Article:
Facts Refute Filmmaker’s Assertions on Income Tax in ‘America’
Aaron Russo, the producer of films like “Trading Places” and “The Rose,” promotes his new film, “America: From Freedom to Fascism,” which opened Friday, as having had its international premiere before a packed audience “during the Cannes Film Festival.”
The film was not on the program at Cannes, however, not even for screenings made under the festival’s aegis without being in the awards competition. Mr. Russo, the film’s director, writer and producer, just set up an inflatable screen on a beach. Photographs posted at one of Mr. Russo’s Web sites depict an audience of fewer than 50 people spread out on a platform on the sand.
Hyping films with fanciful claims is nothing new in Hollywood. But examination of the assertions in Mr. Russo’s documentary, which purports to expose “two frauds” perpetrated by the federal government, taxing wages and creating the Federal Reserve to coin money, shows that they too collapse under the weight of fact.
Still, at free showings the film has drawn long lines of people eager to watch a documentary that feeds on the estrangement many Americans feel from their government, especially those who believe they played by the rules and yet see their finances strained or broken. Many of the reviews in major newspapers have accepted as having some factual basis the film’s main contention, that the government illegally extracts income taxes, even though every court that has ever ruled on these issues has upheld the constitutionality of the income tax.
The film’s appeal, Mr. Russo said during a phone interview last week, is not left or right, but concentrated among those who see the United States evolving into a police state ruled by an oligarchy that has tricked Americans into paying taxes.
Not mentioned in the film is that Mr. Russo has more than $2 million of tax liens filed against him by the Internal Revenue Service, California and New York for unpaid federal and state taxes. Mr. Russo declined to discuss the liens, saying they were not relevant to his film.
Early in the film Mr. Russo, the narrator, asserts that every president since Woodrow Wilson and every member of Congress has perpetrated a hoax to tax people’s wages and issue them dubious currency. All of the federal income tax revenue, the film says, goes to these bankers to pay interest on the national debt, even though by the broadest measure the federal government’s interest payments are less than 40 percent of the individual income taxes, according to an examination of every federal budget since 1995.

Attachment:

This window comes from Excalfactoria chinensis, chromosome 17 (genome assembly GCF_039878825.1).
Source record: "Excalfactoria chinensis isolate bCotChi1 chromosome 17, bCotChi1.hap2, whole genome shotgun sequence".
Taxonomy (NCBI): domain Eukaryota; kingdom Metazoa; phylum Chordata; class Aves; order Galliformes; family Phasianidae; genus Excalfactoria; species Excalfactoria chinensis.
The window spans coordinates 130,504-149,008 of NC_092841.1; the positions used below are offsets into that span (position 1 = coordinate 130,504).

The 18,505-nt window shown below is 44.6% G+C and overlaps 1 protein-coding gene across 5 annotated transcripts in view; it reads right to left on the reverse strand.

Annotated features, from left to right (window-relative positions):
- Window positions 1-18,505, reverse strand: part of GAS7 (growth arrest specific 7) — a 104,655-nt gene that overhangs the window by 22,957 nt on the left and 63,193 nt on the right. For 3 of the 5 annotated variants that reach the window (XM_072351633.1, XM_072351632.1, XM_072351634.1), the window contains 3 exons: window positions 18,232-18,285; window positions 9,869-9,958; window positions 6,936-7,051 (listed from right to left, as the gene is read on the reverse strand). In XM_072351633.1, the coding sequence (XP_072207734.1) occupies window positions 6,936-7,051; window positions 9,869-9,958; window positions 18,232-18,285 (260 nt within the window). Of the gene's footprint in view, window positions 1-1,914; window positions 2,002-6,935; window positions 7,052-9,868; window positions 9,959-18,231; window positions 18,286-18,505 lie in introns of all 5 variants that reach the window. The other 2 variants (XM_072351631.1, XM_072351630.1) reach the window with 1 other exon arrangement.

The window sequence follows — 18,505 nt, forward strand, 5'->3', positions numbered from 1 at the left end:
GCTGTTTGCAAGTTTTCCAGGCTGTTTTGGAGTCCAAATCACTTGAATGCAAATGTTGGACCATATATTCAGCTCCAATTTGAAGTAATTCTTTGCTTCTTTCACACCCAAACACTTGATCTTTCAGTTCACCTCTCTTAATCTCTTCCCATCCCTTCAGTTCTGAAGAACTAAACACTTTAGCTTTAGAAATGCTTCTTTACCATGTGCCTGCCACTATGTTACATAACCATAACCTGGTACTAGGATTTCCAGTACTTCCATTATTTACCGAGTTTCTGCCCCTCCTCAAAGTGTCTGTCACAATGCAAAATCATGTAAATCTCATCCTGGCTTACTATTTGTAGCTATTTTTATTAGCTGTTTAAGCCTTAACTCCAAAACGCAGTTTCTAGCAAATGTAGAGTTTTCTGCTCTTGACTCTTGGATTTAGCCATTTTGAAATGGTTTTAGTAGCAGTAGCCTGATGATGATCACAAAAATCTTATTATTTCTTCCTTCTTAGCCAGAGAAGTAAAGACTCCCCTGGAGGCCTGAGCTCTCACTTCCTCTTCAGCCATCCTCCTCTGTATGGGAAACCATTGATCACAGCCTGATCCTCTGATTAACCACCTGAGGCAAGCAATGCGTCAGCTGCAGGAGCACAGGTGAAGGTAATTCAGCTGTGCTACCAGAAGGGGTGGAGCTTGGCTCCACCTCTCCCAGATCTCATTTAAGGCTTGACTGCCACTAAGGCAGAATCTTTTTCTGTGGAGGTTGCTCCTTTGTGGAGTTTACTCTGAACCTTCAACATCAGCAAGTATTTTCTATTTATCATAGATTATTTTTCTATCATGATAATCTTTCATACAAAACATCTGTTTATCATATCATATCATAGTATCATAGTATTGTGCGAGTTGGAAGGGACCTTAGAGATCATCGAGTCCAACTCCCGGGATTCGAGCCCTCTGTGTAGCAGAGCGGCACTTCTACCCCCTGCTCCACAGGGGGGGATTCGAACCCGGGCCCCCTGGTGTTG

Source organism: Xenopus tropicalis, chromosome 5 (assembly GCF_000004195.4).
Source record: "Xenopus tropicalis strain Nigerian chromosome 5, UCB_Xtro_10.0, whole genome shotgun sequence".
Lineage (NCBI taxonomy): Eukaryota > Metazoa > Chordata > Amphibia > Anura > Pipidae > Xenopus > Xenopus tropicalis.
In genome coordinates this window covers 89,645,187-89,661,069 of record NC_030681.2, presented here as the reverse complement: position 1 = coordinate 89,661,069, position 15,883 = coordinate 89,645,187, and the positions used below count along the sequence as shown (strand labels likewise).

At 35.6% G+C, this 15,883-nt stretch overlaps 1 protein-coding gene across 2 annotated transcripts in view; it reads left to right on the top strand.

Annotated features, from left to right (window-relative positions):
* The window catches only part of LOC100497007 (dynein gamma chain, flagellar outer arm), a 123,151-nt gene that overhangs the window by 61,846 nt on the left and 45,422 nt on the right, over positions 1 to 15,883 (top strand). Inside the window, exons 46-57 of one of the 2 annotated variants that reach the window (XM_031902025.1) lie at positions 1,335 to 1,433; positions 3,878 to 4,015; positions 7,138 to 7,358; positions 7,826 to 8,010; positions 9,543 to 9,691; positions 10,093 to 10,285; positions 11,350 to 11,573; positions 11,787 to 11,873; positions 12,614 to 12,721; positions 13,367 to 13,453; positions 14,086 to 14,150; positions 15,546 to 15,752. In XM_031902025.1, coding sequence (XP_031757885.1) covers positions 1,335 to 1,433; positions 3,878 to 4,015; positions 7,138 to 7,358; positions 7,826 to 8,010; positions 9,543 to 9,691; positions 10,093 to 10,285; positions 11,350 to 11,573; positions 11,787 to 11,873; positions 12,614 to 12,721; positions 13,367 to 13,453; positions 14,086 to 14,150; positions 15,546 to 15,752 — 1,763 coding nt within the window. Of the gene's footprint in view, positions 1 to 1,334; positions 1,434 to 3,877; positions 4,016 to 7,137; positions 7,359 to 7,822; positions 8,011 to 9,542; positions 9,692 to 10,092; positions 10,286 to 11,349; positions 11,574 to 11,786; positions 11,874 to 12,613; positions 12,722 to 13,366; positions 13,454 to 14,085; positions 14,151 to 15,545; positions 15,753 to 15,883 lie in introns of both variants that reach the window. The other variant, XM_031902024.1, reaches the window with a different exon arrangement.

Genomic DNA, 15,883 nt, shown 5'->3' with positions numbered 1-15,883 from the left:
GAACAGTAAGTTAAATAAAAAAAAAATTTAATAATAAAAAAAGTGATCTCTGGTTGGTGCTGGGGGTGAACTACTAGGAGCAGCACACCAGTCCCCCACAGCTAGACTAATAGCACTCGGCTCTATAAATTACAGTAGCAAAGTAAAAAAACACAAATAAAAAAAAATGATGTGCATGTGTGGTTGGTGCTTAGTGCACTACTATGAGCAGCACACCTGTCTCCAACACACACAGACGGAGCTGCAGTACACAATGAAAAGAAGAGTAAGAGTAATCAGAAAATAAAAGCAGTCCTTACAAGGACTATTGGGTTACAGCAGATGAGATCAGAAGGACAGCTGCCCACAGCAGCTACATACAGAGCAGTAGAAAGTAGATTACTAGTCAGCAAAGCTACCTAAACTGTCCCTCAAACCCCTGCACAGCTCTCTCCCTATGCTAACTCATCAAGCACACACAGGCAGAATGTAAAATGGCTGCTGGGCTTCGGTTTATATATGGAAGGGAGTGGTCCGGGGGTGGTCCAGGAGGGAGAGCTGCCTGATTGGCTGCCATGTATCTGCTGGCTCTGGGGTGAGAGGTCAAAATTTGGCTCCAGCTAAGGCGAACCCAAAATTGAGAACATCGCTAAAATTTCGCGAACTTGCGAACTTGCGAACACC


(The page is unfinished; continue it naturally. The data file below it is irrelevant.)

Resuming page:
The film opens by calling the 16th Amendment and its subsequent income tax and the Federal Reserve the product of a “silent coup d’état” in 1913 by “international bankers.” In the style of low-budget television documentaries, photographs appear on screen of J. P. Morgan, Paul Warburg and John D. Rockefeller.
The documentary includes interviews with a host of people who are presented as experts, scholars and whistle-blowers. All deny the legitimacy of the income-tax laws, including Irwin Schiff, now serving his third prison term for tax crimes.
The cornerstone of Mr. Russo’s case is whether any law requires Americans to pay income taxes on wages.
Near the film’s beginning Mr. Russo says, and others appear on screen asserting, that the Internal Revenue Service has refused every request to show any law making Americans liable for an income tax on their wages.
Yet among those thanked in the credits for their help in making the film is Anthony Burke, an I.R.S. spokesman. Mr. Burke said that when Mr. Russo called him asking what law required the payment of income taxes on wages, he sent Mr. Russo a link to documents, including Title 26 of the United States Code, citing the specific sections that require income taxes be paid on wages. Title 26 says on its face that it is law enacted by Congress, but Mr. Russo denied this fact.
“Title 26,” Mr. Russo said in an interview last week, “is not the law, it is I.R.S. regulations and to be a law it has to be passed by Congress.” Mr. Russo added that he had studied the matter closely and was confident that he had the facts.